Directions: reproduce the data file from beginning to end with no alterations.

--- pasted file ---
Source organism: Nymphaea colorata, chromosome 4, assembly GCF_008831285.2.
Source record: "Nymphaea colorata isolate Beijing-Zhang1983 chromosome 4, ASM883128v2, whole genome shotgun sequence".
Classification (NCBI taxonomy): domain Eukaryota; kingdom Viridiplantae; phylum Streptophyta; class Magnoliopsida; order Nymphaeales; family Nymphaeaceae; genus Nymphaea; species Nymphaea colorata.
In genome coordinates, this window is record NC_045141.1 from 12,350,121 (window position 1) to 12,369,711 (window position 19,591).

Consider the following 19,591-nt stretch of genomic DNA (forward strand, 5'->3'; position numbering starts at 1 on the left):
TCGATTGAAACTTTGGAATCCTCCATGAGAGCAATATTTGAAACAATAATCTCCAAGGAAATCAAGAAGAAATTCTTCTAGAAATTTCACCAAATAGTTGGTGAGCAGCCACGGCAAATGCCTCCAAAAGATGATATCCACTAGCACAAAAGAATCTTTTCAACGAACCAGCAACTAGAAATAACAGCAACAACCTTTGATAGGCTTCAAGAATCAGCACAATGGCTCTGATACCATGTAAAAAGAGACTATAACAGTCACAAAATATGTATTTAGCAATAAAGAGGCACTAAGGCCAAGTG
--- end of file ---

Source organism: Nymphaea colorata, chromosome 4, assembly GCF_008831285.2.
Source record: "Nymphaea colorata isolate Beijing-Zhang1983 chromosome 4, ASM883128v2, whole genome shotgun sequence".
Classification (NCBI taxonomy): domain Eukaryota; kingdom Viridiplantae; phylum Streptophyta; class Magnoliopsida; order Nymphaeales; family Nymphaeaceae; genus Nymphaea; species Nymphaea colorata.
In genome coordinates, this window is record NC_045141.1 from 12,350,121 (window position 1) to 12,369,711 (window position 19,591).

Consider the following 19,591-nt stretch of genomic DNA (forward strand, 5'->3'; position numbering starts at 1 on the left):
TCGATTGAAACTTTGGAATCCTCCATGAGAGCAATATTTGAAACAATAATCTCCAAGGAAATCAAGAAGAAATTCTTCTAGAAATTTCACCAAATAGTTGGTGAGCAGCCACGGCAAATGCCTCCAAAAGATGATATCCACTAGCACAAAAGAATCTTTTCAACGAACCAGCAACTAGAAATAACAGCAACAACCTTTGATAGGCTTCAAGAATCAGCACAATGGCTCTGATACCATGTAAAAAGAGACTATAACAGTCACAAAATATGTATTTAGCAATAAAGAGGCACTAAGGCCAAGTG